To study these bubbles, two CubeSats emit signals in a handful of frequencies to receiving stations on the ground. From there, scientists can measure disruptions in the signals to determine how they're affected by these upper-atmosphere bubbles.
The two primary CubeSats of the E-TBEx mission also work in concert with the six satellites of NOAA's COSMIC-2 mission. The COSMIC-2 satellites carry beacons similar to those on the CubeSats, so changing orbital conjunctions among the eight spacecraft give scientists the chance to study these bubbles from multiple angles at once.
E-TBEx's main science goal is to study the formation of bubbles in Earth's electrically-charged upper atmosphere, called the ionosphere.
Because they're above the ultraviolet radiation-blocking ozone layer, the particles of the ionosphere have been cooked into an electrically-charged soup — called plasma — by the Sun's powerful radiation. Plasma behaves differently than the gas we're familiar with here near Earth's surface: It responds to electric and magnetic fields in entirely different ways.
Factors from near Earth's surface, like weather, and changing conditions in space called space weather can influence the winds and the electric and magnetic fields to push around the gases in the ionosphere — making it hard to predict what its state will be at any given time. In particular, structured, less-dense bubbles of plasma form within pockets of denser plasma near Earth's magnetic equator, then shift and dissipate, influenced by a poorly understood mix of these factors.
That unpredictability can create problems, because the ionosphere is a crucial region for space activity and technology crucial our society. This region is home to the International Space Station and many other low-Earth orbiting satellites, and it's also the channel through which many of our communications and navigations signals — like radio and GPS — pass.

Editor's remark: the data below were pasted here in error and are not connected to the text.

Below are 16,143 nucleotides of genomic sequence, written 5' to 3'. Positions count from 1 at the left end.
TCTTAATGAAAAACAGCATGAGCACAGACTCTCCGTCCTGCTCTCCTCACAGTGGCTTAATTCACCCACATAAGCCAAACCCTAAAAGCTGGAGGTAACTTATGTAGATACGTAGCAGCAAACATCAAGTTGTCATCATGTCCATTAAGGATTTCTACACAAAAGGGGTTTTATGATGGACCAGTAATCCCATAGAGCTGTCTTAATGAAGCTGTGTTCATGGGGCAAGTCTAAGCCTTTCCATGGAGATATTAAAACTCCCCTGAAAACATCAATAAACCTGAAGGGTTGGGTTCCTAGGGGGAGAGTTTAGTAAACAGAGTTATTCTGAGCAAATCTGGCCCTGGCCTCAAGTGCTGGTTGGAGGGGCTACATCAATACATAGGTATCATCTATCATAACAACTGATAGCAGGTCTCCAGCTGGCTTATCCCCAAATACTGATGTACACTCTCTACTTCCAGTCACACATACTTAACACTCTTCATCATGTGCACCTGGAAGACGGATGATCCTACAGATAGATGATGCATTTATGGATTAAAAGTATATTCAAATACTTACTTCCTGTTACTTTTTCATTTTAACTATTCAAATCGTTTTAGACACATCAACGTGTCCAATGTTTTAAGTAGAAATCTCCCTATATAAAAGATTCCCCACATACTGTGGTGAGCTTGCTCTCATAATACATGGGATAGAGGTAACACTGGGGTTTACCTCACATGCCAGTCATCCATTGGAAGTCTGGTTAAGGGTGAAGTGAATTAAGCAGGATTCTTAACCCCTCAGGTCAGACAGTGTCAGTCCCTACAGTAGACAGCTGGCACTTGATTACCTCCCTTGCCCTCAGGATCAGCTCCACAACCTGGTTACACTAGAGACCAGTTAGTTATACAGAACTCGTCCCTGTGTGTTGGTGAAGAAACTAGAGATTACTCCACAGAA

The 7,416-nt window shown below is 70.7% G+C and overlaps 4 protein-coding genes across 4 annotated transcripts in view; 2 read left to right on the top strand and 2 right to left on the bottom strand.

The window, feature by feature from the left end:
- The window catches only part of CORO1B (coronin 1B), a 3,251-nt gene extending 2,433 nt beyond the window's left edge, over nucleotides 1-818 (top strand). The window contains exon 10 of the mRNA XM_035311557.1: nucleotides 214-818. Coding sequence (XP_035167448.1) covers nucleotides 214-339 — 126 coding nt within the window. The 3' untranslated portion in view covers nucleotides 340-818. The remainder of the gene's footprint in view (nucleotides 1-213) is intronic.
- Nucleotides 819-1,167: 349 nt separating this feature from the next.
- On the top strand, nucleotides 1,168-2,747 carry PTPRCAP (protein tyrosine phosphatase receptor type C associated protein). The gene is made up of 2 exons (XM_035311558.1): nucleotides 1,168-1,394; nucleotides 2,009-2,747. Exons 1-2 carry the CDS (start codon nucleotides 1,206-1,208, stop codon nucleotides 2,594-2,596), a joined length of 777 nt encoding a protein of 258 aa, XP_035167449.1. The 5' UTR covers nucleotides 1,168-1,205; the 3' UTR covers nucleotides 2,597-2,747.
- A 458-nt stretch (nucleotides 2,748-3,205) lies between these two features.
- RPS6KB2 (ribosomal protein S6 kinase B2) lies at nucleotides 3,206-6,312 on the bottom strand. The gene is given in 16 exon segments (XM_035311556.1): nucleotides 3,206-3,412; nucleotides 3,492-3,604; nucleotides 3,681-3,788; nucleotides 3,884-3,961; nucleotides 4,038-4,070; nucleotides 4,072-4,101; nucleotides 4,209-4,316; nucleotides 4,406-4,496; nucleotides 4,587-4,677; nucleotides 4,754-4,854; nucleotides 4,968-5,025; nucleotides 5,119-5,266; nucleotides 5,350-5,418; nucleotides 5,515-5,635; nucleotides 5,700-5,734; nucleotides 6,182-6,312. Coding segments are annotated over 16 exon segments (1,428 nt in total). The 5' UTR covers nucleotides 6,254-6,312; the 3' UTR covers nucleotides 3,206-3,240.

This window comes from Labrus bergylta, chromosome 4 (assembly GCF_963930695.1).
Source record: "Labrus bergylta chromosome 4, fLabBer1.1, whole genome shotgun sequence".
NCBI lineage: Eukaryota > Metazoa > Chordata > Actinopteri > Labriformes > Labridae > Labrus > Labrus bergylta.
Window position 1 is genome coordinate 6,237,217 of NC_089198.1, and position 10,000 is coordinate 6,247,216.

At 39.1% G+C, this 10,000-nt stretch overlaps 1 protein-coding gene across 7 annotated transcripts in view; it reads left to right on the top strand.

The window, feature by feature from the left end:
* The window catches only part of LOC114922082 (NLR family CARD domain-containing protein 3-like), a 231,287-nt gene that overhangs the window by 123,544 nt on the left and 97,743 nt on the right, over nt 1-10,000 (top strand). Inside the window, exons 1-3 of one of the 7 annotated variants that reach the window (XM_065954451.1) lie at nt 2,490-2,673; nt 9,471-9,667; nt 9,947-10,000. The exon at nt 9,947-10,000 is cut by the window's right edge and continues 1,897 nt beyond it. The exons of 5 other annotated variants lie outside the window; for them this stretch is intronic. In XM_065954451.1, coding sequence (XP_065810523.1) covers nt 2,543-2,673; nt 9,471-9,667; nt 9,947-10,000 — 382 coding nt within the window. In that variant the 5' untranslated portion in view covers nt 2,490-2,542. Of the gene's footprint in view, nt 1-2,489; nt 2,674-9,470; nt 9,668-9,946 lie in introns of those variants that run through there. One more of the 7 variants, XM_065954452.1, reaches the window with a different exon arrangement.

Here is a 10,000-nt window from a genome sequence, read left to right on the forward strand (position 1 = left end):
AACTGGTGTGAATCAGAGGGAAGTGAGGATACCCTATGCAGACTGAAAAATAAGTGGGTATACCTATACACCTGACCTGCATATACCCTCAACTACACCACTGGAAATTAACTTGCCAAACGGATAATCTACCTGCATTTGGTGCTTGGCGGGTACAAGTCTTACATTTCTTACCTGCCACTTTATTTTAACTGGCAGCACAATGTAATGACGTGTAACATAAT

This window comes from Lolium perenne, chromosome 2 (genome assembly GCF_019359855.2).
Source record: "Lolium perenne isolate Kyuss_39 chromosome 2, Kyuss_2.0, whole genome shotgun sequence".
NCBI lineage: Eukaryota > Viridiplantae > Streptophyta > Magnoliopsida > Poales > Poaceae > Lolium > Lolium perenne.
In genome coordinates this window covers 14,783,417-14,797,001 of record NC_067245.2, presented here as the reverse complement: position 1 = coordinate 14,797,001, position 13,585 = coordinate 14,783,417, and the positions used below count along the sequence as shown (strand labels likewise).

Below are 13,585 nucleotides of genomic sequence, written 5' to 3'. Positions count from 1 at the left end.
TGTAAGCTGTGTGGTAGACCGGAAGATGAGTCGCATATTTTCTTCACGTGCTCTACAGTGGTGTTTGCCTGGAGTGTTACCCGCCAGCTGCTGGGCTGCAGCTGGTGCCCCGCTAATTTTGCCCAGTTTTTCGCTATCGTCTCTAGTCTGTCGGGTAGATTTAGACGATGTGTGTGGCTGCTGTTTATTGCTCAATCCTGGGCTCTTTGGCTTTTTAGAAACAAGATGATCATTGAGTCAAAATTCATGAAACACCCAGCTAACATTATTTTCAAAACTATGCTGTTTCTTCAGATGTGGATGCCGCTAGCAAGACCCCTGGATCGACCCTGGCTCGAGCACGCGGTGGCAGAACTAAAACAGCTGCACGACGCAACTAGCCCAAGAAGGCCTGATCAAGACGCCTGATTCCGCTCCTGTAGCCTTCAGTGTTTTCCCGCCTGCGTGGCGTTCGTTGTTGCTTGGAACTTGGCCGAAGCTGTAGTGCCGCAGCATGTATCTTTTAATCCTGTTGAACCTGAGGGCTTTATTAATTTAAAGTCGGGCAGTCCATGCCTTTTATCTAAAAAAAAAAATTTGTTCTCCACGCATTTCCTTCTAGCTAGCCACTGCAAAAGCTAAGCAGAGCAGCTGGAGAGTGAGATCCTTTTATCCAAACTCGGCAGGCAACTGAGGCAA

Many of these signals are radio waves: They are types of light, but in a range that our eyes can't see. But when the signals pass through structured bubbles plasma in the ionosphere, they can be muddled. Information is embedded into signals by precisely-controlled changes in their frequency, amplitude or phase: A signal's frequency is the number of wave peaks and valleys that pass by per second — radio waves can have anywhere from 3,000 to 300 billion waves per second; the amplitude is the strength of the signal; the phase refers to the relative position of wave peaks between two or more signals. So, if the bubbles distort any of these characteristics, it can make the signal unintelligible.
E-TBEx studies the evolution and impacts of the ionospheric bubbles on communications signals by sending signals with precise characteristics from the CubeSats in low-Earth orbit to receiving stations on the ground — right through the ionosphere, and, sometimes, through these structured bubbles of plasma.
The CubeSats send beacons at three frequencies — 150 megahertz, 400 megahertz and one gigahertz — all with the same phase. When the reach the ground receiving stations, scientists can tell if the signals' phase, amplitude or frequency was disrupted on its journey through the ionosphere. This information allows the team to deduce the total density of any ionospheric bubble the signals traveled through, while also characterizing its effect on signals at different frequencies.
Ultimately, this research could help inform strategies for making communications and navigation more robust, allowing users — including the military and commercial aircraft operators — to shift to a different frequency, change information-encoding techniques, or delay key communications if an ionospheric bubble is spotted.
The science team also uses observations from other missions about the state of space weather and atmospheric conditions to trace possible causes for the ionospheric bubbles as they form — with a particular focus on large terrestrial storm systems, which could launch waves upwards that create these bubbles.
In addition to the beacons on the E-TBEx CubeSats and the COSMIC-2 spacecraft, E-TBEx relies on a network of ground receiving stations. These stations use software-defined radio, which allows receivers to tune to multiple frequencies with minimal hardware.
The E-TBEx CubeSats fly in an elliptical orbit inclined at 28 degrees.